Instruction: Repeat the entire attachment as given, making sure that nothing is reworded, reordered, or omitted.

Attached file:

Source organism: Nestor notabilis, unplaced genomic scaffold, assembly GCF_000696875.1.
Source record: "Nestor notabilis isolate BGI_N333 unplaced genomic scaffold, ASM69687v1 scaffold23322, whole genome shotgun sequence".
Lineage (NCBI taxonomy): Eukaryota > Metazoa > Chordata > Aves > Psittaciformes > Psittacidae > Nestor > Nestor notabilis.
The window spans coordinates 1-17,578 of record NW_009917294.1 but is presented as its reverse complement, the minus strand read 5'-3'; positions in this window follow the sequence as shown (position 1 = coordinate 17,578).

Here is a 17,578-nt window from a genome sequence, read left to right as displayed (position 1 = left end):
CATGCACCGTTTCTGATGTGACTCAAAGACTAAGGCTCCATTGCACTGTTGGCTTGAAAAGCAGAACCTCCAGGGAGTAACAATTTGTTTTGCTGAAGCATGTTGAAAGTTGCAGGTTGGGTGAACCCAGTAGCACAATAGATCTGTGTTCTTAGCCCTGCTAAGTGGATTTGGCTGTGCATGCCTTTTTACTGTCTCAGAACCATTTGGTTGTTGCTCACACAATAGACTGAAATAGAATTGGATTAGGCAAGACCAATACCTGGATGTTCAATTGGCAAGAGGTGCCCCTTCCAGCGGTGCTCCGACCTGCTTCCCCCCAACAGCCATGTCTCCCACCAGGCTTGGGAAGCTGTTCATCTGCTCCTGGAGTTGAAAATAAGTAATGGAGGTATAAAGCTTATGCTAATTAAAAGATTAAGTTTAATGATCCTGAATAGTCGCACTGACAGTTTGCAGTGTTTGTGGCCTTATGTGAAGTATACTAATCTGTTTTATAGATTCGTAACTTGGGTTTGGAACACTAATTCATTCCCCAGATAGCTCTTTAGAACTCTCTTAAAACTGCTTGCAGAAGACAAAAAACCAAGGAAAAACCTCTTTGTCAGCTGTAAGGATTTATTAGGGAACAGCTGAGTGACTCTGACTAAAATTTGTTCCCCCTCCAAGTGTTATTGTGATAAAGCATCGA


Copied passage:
Source organism: Nestor notabilis, unplaced genomic scaffold, assembly GCF_000696875.1.
Source record: "Nestor notabilis isolate BGI_N333 unplaced genomic scaffold, ASM69687v1 scaffold23322, whole genome shotgun sequence".
Lineage (NCBI taxonomy): Eukaryota > Metazoa > Chordata > Aves > Psittaciformes > Psittacidae > Nestor > Nestor notabilis.
The window spans coordinates 1-17,578 of record NW_009917294.1 but is presented as its reverse complement, the minus strand read 5'-3'; positions in this window follow the sequence as shown (position 1 = coordinate 17,578).

Here is a 17,578-nt window from a genome sequence, read left to right as displayed (position 1 = left end):
CATGCACCGTTTCTGATGTGACTCAAAGACTAAGGCTCCATTGCACTGTTGGCTTGAAAAGCAGAACCTCCAGGGAGTAACAATTTGTTTTGCTGAAGCATGTTGAAAGTTGCAGGTTGGGTGAACCCAGTAGCACAATAGATCTGTGTTCTTAGCCCTGCTAAGTGGATTTGGCTGTGCATGCCTTTTTACTGTCTCAGAACCATTTGGTTGTTGCTCACACAATAGACTGAAATAGAATTGGATTAGGCAAGACCAATACCTGGATGTTCAATTGGCAAGAGGTGCCCCTTCCAGCGGTGCTCCGACCTGCTTCCCCCCAACAGCCATGTCTCCCACCAGGCTTGGGAAGCTGTTCATCTGCTCCTGGAGTTGAAAATAAGTAATGGAGGTATAAAGCTTATGCTAATTAAAAGATTAAGTTTAATGATCCTGAATAGTCGCACTGACAGTTTGCAGTGTTTGTGGCCTTATGTGAAGTATACTAATCTGTTTTATAGATTCGTAACTTGGGTTTGGAACACTAATTCATTCCCCAGATAGCTCTTTAGAACTCTCTTAAAACTGCTTGCAGAAGACAAAAAACCAAGGAAAAACCTCTTTGTCAGCTGTAAGGATTTATTAGGGAACAGCTGAGTGACTCTGACTAAAATTTGTTCCCCCTCCAAGTGTTATTGTGATAAAGCATCGA